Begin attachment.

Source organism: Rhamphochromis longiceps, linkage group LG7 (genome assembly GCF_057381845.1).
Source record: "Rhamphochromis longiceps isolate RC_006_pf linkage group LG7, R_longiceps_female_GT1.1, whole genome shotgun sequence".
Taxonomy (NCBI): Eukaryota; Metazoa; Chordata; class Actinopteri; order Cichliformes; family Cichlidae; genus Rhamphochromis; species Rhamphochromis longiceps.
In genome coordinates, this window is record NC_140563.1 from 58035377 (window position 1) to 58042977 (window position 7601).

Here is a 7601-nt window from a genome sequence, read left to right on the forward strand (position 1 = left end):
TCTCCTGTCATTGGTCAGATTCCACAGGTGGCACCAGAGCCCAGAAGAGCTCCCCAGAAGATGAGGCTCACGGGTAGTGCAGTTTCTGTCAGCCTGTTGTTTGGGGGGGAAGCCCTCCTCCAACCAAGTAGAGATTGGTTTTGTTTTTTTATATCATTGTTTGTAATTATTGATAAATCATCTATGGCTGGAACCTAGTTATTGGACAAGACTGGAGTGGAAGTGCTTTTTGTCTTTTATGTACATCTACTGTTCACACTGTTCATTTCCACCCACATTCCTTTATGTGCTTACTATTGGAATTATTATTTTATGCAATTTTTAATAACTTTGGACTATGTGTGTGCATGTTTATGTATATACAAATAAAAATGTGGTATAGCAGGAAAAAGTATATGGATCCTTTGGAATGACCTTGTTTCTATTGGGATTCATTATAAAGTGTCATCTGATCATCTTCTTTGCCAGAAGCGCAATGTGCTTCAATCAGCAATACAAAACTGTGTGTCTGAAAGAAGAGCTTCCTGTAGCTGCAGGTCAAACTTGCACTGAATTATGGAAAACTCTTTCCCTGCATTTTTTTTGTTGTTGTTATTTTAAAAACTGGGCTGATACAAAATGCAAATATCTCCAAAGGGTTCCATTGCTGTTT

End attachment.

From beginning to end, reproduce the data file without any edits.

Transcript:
Source organism: Rhamphochromis longiceps, linkage group LG7 (genome assembly GCF_057381845.1).
Source record: "Rhamphochromis longiceps isolate RC_006_pf linkage group LG7, R_longiceps_female_GT1.1, whole genome shotgun sequence".
Taxonomy (NCBI): Eukaryota; Metazoa; Chordata; class Actinopteri; order Cichliformes; family Cichlidae; genus Rhamphochromis; species Rhamphochromis longiceps.
In genome coordinates, this window is record NC_140563.1 from 58035377 (window position 1) to 58042977 (window position 7601).

Here is a 7601-nt window from a genome sequence, read left to right on the forward strand (position 1 = left end):
TCTCCTGTCATTGGTCAGATTCCACAGGTGGCACCAGAGCCCAGAAGAGCTCCCCAGAAGATGAGGCTCACGGGTAGTGCAGTTTCTGTCAGCCTGTTGTTTGGGGGGGAAGCCCTCCTCCAACCAAGTAGAGATTGGTTTTGTTTTTTTATATCATTGTTTGTAATTATTGATAAATCATCTATGGCTGGAACCTAGTTATTGGACAAGACTGGAGTGGAAGTGCTTTTTGTCTTTTATGTACATCTACTGTTCACACTGTTCATTTCCACCCACATTCCTTTATGTGCTTACTATTGGAATTATTATTTTATGCAATTTTTAATAACTTTGGACTATGTGTGTGCATGTTTATGTATATACAAATAAAAATGTGGTATAGCAGGAAAAAGTATATGGATCCTTTGGAATGACCTTGTTTCTATTGGGATTCATTATAAAGTGTCATCTGATCATCTTCTTTGCCAGAAGCGCAATGTGCTTCAATCAGCAATACAAAACTGTGTGTCTGAAAGAAGAGCTTCCTGTAGCTGCAGGTCAAACTTGCACTGAATTATGGAAAACTCTTTCCCTGCATTTTTTTTGTTGTTGTTATTTTAAAAACTGGGCTGATACAAAATGCAAATATCTCCAAAGGGTTCCATTGCTGTTT